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Book Review - Public, Animal, and Environmental Aquaculture Health Issues

By: M.L. Jahncke, E.S. Garrett, A. Reilly, R.E. Martin, and E. Cole, Editors

Reviewed by: Bent Rønsholdt
Department of Life Sciences
Aalborg University

This book attempts to describe the aquaculture business in a broader, global perspective or, as the editors put it, using ‘a holistic approach’. The book’s focus is on aquaculture as a provider of produce for human consumption with concentration upon issues of public, animal and environmental health as conveyed by the title. Considering the complexity of the task, the general impression is that the subject is well covered and with a good organization of material.

The book contains six chapters, the first chapter: Status of World Fisheries and the Role of Aquaculture, providing a brief overview of world fisheries statistics and a short breakdown of world aquaculture production based on FAO statistics. It summarizes important issues associated with further development of global aquaculture that have been thematic for many scientific meetings on sustainable aquaculture in recent years (e.g., Stickney and McVey, 2002; Baird et al., 1996; Reinertsen et al., 1995), and serves as an introduction to the remaining chapters.

Chapters 2 and 3 take their theme from the book title, separating the discussion from the viewpoint of non-industrialized and industrialized countries respectively. As the former chapter draws upon information generated in industrialized countries and since the latter’s introduction discusses topics equally relevant to aquaculture management in non-industrialized countries (and vice versa in chapter 2, p. 44ff.), this division seems rather artificial and the material in the two chapters has been repeated to some extent. A look at the content page also shows the similarity in topics and categorization of health issues. Admittedly, in those categories the species and substances causing concern diverge, but this is probably more a consequence of differences in climatic and habitat environments as well as local practices. Furthermore, the general message from the book is the need for central planning and international consensus in addressing such issues in a similar manner. It is the actual application of a given concept that is bound to vary between nations and even locations, and it is here the major differences and challenges will appear (briefly mentioned in the conclusion in chapter 4), also due to traditional, cultural and developmental differences. Therefore, a perhaps more interesting treatment of the subject would have been an investigation of the three major farming systems, extensive, semi-intensive and intensive in context with their public, animal and environmental issues, or vice versa, since the key point is the dependence on and interaction with the surroundings (broadly speaking) of these systems and their potential for control in various settings.

A short chapter 4 introduces the HACCP concept as a superior inspection system to traditional end-product assessments as a means of assuring consumer safety. An overview of its current implementation in aquaculture is provided. The broadening of the HACCP concept from its original purpose to encompass control of aquatic animal diseases is discussed and an extension of the concept to manage aquaculture sites recommended. The interested reader should consult other sources for the actual content and methods of application of the concept in aquaculture, to which the reference list may serve as a starting point.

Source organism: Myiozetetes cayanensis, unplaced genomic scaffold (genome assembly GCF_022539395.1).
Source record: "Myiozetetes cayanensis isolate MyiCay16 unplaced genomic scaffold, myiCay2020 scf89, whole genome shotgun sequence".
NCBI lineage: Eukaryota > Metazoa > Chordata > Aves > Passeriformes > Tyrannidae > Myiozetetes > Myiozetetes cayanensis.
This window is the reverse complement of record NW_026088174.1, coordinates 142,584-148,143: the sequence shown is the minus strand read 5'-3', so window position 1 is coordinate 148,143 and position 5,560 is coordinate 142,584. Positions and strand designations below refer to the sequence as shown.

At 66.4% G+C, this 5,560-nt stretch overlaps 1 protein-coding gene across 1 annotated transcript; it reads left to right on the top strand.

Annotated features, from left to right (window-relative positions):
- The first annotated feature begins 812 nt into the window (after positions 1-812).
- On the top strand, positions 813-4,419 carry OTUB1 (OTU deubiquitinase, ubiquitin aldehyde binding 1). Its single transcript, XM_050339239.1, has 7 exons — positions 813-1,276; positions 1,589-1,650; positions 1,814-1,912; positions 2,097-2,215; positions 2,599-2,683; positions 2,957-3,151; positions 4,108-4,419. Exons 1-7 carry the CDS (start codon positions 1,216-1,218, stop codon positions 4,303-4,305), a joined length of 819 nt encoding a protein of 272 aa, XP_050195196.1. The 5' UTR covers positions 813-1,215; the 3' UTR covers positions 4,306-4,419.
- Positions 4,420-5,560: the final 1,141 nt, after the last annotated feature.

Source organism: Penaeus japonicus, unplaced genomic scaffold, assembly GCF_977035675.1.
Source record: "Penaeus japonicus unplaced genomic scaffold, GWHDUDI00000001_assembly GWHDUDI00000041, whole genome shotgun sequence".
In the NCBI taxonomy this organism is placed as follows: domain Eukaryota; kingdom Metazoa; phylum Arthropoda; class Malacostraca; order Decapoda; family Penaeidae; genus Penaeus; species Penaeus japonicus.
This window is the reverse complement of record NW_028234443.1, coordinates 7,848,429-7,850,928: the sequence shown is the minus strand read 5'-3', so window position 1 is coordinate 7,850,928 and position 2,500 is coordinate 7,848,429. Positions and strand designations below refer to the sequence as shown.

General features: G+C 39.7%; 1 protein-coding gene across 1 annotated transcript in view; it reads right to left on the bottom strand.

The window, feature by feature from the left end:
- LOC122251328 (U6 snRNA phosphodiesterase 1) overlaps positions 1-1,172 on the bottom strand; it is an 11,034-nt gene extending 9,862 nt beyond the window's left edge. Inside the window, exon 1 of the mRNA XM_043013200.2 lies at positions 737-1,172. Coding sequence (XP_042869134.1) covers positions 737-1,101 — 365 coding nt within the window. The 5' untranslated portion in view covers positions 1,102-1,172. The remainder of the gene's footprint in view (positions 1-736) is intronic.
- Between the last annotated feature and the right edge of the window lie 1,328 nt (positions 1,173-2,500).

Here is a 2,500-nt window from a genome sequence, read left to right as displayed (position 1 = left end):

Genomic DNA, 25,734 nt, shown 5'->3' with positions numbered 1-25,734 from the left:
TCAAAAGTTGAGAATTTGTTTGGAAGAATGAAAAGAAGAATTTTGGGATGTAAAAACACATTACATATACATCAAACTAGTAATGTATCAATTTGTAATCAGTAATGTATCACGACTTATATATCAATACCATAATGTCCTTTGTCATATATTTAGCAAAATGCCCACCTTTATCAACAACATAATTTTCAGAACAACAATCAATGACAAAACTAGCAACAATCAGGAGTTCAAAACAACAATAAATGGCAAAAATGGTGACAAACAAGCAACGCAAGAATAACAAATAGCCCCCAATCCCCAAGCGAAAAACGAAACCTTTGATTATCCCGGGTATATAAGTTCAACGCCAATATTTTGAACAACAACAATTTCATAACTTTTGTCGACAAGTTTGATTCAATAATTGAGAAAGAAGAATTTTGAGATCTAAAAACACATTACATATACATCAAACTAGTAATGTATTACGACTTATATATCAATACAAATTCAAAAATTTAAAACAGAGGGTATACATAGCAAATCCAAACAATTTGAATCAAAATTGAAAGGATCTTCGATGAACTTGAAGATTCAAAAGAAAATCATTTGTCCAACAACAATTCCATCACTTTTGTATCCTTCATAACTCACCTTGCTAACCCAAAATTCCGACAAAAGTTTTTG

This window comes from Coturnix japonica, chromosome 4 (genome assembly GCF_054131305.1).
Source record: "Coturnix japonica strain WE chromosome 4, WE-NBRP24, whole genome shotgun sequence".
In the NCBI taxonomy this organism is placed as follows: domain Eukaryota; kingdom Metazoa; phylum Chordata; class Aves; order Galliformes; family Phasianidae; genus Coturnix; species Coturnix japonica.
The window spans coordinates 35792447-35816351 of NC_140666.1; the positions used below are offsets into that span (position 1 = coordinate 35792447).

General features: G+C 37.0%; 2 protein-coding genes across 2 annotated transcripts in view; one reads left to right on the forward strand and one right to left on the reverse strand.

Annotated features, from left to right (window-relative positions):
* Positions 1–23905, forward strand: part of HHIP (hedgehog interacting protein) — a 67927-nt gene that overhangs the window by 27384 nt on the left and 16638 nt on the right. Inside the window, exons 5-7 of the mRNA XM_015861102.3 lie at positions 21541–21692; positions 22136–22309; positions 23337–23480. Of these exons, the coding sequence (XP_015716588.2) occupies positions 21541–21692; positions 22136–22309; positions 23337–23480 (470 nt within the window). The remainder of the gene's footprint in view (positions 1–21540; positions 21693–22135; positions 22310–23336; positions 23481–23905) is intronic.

Chapter 5 deals with international organizations that provide guidelines and systems to regulate international trade, acquire consumer protection, and develop sustainable aquaculture. I found the overviews of the organizations having an impact on global aquaculture development, the importance of such bodies to serve as forums for global development of aquaculture, and as depositories of knowledge to be highly informative.

The final chapter summarizes the issues discussed earlier and provides the six indicators for future growth of global aquaculture listed by FAO. Consideration is also given to emerging obstacles to future expansion of the aquaculture industry; e.g., consumer acceptance of GMO’s and ethical issues concerning use of animal protein as a feed source.

At first glance, this book seems to address itself to those involved in management and, in particular, risk assessment of aquaculture on a strategic level, e.g., managers, policy makers, public authorities, etc., but everybody with an interest in public, animal or environmental impact of aquaculture in a (global) community may benefit from viewing or relating their activities in such a perspective. For this purpose, the book is recommended as it provides coverage of the numerous and important issues within its topic in a systematic and comprehensible manner. Sections might have benefited with greater discussion upon how to cope with those same issues. The book illustrates very well the complexity of the aquaculture industry in a global setting and may serve as supplementary text or background information for students on a general introductory aquaculture or aquaculture management course. As the text is more descriptive than analytic, it does not provide answers, but may well assist in generating a checklist of issues that are or may be imposed on the industry. In-depth information on individual topics must be sought elsewhere, to which the references, and in particular those to publications from international organizations, given at the end of each chapter may prove useful.